A husband comes home from a late day at work expecting to see his smiling wife, but instead he is greeted with a house full of silence. As he makes his way through the house, he begins to hear the sobbing sounds of his wife in the bedroom. There is news, it is not good, and the next words she will utter will shatter the calm of the world he thought he knew.
All of us know stories of devastation. All of us know someone who has suffered greatly, and some of us have stories of our own that would sunder the hardest heart. In the moments of great despair, there is no greater problem in the world at that moment than the one we face, precisely because of its proximity and nearness to us, because its effects are immediate in our lives, and because for the rest of our lives we will always have an easy path to that moment and relive and feel everything all over again.
Whether we hear of such stories or live through them, the inevitable question comes: "Why?" In the case of children or innocent victims, we often ask "Why would a loving God allow such bad things to happen to good people?"
It is a tough question, and one worth considering. There are many who would point to these exact moments in life as though they were proof that God is not real, or that if God is real, then He is a heartless, careless God. While we as Christians with a firm faith in God do not accept such judgements, even I must admit that I have sometimes in the silence of my soul pondered why such things happen.
In another familiar story mentioned last week that makes a great example is the story of Cain and Abel. We are all familiar with the actual story, so I will not retell it here, but suffice it to say that we would all agree that God knows everything and therefore knew of Cain's murderous intent before the crime was committed. On the other hand we have Abel. Abel had done nothing wrong, in fact, God was pleased with Abel. The death of Abel was not a judgement of God regarding sin in his life. In the end, we also know that God could have easily prevented the murder, but did not.
With such knowledge we must go where the unbeliever goes . . . God knew, God could have prevented it, but God did nothing to stop it. Why?
One hard fact that we all must understand is that we are not physical beings. This is crucial, because this understanding opens up a larger picture of what is going on. With a word, God from the spiritual realm spoke and everything we take in with our senses was created. The world and universe we know is but a fraction of reality. Some few men in the Bible were privileged enough to see into this spiritual realm, but suffice it to say that the spiritual reality is far greater than the physical one, and things that happen in the spiritual realm affect the physical world we see.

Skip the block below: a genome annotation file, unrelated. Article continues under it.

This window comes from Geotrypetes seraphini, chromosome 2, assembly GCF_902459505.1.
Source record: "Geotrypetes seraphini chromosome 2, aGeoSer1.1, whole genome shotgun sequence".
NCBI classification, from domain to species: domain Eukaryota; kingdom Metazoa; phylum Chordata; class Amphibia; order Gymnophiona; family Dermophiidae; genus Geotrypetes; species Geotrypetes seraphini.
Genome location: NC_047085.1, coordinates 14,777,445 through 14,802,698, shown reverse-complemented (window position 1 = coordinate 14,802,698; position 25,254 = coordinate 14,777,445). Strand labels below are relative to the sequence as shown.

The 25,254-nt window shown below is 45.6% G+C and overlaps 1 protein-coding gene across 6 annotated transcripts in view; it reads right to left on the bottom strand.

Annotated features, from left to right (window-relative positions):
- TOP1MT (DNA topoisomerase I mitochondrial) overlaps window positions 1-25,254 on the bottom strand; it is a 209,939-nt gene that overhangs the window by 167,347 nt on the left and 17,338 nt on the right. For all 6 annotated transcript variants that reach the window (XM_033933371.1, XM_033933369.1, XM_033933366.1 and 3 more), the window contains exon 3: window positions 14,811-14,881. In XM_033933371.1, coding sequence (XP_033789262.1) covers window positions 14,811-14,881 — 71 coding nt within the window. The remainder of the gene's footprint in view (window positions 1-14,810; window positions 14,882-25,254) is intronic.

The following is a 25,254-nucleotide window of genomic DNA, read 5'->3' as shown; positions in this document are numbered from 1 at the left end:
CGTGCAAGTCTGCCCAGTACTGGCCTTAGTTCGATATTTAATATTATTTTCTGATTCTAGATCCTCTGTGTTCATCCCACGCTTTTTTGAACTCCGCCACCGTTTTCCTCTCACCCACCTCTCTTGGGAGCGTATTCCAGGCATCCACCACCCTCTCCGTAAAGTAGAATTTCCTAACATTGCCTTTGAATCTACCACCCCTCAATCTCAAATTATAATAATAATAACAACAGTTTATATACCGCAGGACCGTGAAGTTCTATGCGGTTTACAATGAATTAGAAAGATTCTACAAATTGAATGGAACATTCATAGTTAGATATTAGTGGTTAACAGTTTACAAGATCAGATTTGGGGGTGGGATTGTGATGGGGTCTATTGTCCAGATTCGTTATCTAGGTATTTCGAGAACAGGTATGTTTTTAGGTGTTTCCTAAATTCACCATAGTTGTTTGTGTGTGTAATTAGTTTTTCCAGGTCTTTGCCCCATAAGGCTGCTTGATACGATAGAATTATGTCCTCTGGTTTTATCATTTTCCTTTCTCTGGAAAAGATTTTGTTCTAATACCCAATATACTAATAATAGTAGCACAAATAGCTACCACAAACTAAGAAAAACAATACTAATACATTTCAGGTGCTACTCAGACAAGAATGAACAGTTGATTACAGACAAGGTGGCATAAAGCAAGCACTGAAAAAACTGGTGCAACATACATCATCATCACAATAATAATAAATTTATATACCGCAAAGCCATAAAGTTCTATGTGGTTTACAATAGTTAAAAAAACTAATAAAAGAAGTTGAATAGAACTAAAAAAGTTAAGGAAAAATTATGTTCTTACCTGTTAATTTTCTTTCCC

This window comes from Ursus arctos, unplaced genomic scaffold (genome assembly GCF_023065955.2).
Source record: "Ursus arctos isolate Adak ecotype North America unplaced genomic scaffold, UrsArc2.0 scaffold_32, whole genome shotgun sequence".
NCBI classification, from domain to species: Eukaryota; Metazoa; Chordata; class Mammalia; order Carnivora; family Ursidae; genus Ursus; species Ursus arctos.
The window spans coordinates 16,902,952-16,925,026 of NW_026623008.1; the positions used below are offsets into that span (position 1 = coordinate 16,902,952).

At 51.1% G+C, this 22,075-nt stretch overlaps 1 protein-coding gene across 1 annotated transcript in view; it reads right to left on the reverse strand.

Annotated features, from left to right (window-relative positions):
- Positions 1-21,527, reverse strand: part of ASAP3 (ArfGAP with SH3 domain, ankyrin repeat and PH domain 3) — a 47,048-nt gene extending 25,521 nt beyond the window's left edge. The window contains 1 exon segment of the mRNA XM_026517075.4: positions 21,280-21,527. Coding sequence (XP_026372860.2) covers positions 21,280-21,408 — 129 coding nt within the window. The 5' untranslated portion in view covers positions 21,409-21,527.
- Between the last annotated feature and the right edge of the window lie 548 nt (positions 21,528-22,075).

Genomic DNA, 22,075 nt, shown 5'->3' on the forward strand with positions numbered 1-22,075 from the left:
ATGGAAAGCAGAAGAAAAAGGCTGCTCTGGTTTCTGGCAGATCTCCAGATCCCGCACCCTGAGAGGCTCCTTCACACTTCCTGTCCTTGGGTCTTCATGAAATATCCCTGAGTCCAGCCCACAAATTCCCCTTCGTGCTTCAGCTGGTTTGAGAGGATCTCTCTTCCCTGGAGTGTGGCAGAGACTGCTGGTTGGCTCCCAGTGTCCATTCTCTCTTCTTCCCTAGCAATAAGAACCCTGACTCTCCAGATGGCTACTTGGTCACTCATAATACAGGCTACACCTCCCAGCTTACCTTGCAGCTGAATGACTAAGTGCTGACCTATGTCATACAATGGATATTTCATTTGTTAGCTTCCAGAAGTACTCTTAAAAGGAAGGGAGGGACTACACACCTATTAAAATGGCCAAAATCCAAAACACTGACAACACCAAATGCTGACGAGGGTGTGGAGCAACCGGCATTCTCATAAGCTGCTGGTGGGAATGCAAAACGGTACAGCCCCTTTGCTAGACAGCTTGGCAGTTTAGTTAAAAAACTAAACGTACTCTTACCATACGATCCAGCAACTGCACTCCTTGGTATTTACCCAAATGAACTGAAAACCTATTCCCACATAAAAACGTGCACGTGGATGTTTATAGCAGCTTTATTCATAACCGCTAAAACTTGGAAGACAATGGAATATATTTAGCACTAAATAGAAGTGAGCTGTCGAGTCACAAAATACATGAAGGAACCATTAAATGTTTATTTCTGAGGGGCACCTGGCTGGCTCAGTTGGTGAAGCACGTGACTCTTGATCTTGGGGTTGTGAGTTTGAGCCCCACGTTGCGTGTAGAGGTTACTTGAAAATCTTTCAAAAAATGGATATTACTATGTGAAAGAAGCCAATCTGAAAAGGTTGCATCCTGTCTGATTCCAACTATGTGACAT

Another hard fact, is that we are spiritual beings with the shroud of a physical body, and we are called to fight in spiritual warfare (Ephesians 6:12 For we wrestle not against flesh and blood, but against principalities, against powers, against the rulers of the darkness of this world, against spiritual wickedness in high places. II Corinthians 10:4 For the weapons of our warfare are not carnal, but mighty through God to the pulling down of strong holds;)
As in battle, when there is victory, there are results, but also when there is no victory, there are consequences. The battlefield is in the hearts and minds of men, and there where we wage our war, God has given us free choice, thus God will not interfere.
Cain lost at least one spiritual battle before murdering his brother. God does not condemn Cain, but tries to encourage him to do better. Instead, Cain loses the spiritual battle of the heart and mind, and the consequences of that loss result in the murder of his own brother.
You see, when we lose the spiritual battle for our hearts and minds, there are consequences, but they need not all be so dire as murder. Bad attitudes, back-biting, resentment and anger, and a whole list of consequences can be found in Galatians 5:19-21. Read the list, and if you see any of these things true for you in your life, then rest assured, you are losing spiritual battles somewhere. If you are the victim of such things, then others around you have lost spiritual battles, and your proximity to them can mean that you endure some of the consequences of their failure on the battlefield.
Galatians also lists results of victory in spiritual warfare in 5:22-23. See, we often pray for the fruit of the Spirit as though it is a gift that God simply grants, but that is not how fruit is born. Fruit is a result of a process. Win the spiritual battles in your life, and the fruit of the Spirit will be yours, and not just for you. For as every victor celebrates a victory with others, so your life can become an inspiration for others around you with every spiritual battle you win.
You were given a sword, armor, and a shield for a reason. Defend yourself, my fellow warrior. You are called to fight.